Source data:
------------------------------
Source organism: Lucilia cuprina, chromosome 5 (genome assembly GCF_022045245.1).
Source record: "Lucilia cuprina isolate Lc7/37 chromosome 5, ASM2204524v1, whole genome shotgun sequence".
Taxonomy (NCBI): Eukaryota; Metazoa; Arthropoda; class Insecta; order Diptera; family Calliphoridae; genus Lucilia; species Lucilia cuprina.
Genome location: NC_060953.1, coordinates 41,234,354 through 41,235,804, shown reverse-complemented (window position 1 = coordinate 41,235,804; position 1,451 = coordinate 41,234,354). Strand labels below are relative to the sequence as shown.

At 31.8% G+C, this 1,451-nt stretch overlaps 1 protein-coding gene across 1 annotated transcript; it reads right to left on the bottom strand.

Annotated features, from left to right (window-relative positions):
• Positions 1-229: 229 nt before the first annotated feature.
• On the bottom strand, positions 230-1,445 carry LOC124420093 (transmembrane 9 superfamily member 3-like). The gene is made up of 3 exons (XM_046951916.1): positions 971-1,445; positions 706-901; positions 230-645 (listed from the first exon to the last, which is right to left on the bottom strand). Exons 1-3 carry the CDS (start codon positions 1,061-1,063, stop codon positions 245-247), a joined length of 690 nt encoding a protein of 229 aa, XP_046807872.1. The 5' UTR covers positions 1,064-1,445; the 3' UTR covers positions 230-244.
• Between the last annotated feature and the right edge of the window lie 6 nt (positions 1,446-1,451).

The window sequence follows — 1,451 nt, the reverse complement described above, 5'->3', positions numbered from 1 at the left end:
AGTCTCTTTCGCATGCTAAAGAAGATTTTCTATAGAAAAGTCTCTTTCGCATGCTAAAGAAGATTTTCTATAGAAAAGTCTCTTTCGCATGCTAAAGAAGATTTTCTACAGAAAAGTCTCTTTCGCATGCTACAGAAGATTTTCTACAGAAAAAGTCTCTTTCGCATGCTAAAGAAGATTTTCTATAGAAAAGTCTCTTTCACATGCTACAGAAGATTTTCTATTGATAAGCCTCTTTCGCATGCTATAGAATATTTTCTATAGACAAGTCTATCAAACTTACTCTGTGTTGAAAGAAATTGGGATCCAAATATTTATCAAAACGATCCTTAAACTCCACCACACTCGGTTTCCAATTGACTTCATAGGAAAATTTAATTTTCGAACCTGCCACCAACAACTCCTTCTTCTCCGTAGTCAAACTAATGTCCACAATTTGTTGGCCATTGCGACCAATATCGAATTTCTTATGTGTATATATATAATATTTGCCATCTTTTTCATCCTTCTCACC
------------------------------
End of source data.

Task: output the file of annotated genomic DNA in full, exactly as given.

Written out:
Source organism: Lucilia cuprina, chromosome 5 (genome assembly GCF_022045245.1).
Source record: "Lucilia cuprina isolate Lc7/37 chromosome 5, ASM2204524v1, whole genome shotgun sequence".
Taxonomy (NCBI): Eukaryota; Metazoa; Arthropoda; class Insecta; order Diptera; family Calliphoridae; genus Lucilia; species Lucilia cuprina.
Genome location: NC_060953.1, coordinates 41,234,354 through 41,235,804, shown reverse-complemented (window position 1 = coordinate 41,235,804; position 1,451 = coordinate 41,234,354). Strand labels below are relative to the sequence as shown.

At 31.8% G+C, this 1,451-nt stretch overlaps 1 protein-coding gene across 1 annotated transcript; it reads right to left on the bottom strand.

Annotated features, from left to right (window-relative positions):
• Positions 1-229: 229 nt before the first annotated feature.
• On the bottom strand, positions 230-1,445 carry LOC124420093 (transmembrane 9 superfamily member 3-like). The gene is made up of 3 exons (XM_046951916.1): positions 971-1,445; positions 706-901; positions 230-645 (listed from the first exon to the last, which is right to left on the bottom strand). Exons 1-3 carry the CDS (start codon positions 1,061-1,063, stop codon positions 245-247), a joined length of 690 nt encoding a protein of 229 aa, XP_046807872.1. The 5' UTR covers positions 1,064-1,445; the 3' UTR covers positions 230-244.
• Between the last annotated feature and the right edge of the window lie 6 nt (positions 1,446-1,451).

The window sequence follows — 1,451 nt, the reverse complement described above, 5'->3', positions numbered from 1 at the left end:
AGTCTCTTTCGCATGCTAAAGAAGATTTTCTATAGAAAAGTCTCTTTCGCATGCTAAAGAAGATTTTCTATAGAAAAGTCTCTTTCGCATGCTAAAGAAGATTTTCTACAGAAAAGTCTCTTTCGCATGCTACAGAAGATTTTCTACAGAAAAAGTCTCTTTCGCATGCTAAAGAAGATTTTCTATAGAAAAGTCTCTTTCACATGCTACAGAAGATTTTCTATTGATAAGCCTCTTTCGCATGCTATAGAATATTTTCTATAGACAAGTCTATCAAACTTACTCTGTGTTGAAAGAAATTGGGATCCAAATATTTATCAAAACGATCCTTAAACTCCACCACACTCGGTTTCCAATTGACTTCATAGGAAAATTTAATTTTCGAACCTGCCACCAACAACTCCTTCTTCTCCGTAGTCAAACTAATGTCCACAATTTGTTGGCCATTGCGACCAATATCGAATTTCTTATGTGTATATATATAATATTTGCCATCTTTTTCATCCTTCTCACC